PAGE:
The Bailout Nation culture has reached such a sad state of affairs that bailouts are now being forced on recipients that don’t even want them. At least that’s how it seems, now that Ireland apparently is willing to negotiate an aid package.
It’s like Bailout Nation on steroids. I don’t see how this can possibly be a good thing.
The Irish have been resisting an aid package for some time now, and the Irish, recall, stepped out to handle their own problems long, long before Greece and the PIIGS were even on anybody’s problem-child radar. They never passed the hat around to begin with, but now not only is a hat being shoved in their hands, it’s being filled with money at the same time.
This is, ostensibly, to “shore up” confidence in Ireland’s solvency; which is supremely ironic when you consider that the very act of accepting outside aid in order to pay off ones’ debts would seem to be the very definition of insolvent (“not able to meet debts.”)
But the Europeans aren’t very concerned about semantics and irony right now. They’re concerned, very concerned — again — about a general meltdown of the sovereign picture among several nations. This concern is coming back to light because nothing was actually done to address the issue last year, and not much seems to be getting done about it now.
From the Journal:
Ireland, at least, is taking the overspending problem seriously. It would be in much better shape if not for that open-ended guarantee to bank creditors. Repeating Ireland’s mistake on a continental scale won’t save the euro, and could harm it. This week, German Chancellor Angela Merkel said that “if the euro fails, then Europe fails.” But the euro is a currency union, not a debt union—at least it wasn’t until last May.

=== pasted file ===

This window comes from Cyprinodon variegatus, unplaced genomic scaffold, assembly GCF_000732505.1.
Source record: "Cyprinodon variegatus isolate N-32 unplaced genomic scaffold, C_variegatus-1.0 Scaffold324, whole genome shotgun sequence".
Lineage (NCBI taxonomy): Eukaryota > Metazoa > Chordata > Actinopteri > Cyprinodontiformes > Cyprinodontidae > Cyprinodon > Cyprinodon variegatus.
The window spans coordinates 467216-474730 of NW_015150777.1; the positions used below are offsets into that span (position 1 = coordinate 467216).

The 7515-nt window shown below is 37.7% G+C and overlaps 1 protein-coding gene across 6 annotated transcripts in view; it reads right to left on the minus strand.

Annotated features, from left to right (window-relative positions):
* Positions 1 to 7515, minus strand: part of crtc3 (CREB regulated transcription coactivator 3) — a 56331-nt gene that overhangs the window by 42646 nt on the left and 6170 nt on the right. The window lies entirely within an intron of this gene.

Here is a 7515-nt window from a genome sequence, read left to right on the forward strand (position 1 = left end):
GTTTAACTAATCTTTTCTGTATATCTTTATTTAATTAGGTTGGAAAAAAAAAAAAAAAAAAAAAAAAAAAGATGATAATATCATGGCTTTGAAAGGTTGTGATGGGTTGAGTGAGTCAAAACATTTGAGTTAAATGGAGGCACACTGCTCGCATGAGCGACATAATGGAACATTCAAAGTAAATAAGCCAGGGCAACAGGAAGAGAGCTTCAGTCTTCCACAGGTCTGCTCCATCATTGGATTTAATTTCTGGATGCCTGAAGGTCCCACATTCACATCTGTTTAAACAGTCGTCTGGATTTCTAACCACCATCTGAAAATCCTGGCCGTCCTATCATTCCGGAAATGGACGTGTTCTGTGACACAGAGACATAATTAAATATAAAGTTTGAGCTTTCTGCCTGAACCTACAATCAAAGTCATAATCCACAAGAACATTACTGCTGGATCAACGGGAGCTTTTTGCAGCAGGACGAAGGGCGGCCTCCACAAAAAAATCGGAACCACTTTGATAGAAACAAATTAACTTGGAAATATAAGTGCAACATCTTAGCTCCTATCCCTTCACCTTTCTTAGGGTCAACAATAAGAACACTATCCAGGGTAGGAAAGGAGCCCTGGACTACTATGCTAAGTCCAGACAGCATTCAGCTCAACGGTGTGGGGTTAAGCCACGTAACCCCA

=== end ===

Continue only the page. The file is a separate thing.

Mrs. Merkel has it backwards. If the euro zone, in violation of the treaty that created it, effectively assumes the debts of all its members, it would do more damage to the credibility of the currency bloc than a haircut for its lenders. If Ireland, like Greece, cannot pay its debts, it needs to restructure them, and the sooner the better.
Good advice. Too bad nobody nowhere took it. It would be better, but that hasn’t been the MO on either side of the Atlantic. It’s all been about bailing out the guilty parties, on the rationale that not to do so would create, well, the Great Depression II. So we get moral hazard taken to the highest levels; we get extend-and-pretend taken to the point where the EU is forcing a bailing on the Irish, ensuring that the bad-debt remains bad, only it’s hanging around the neck of the entire European populace and not the creditors, where it belongs.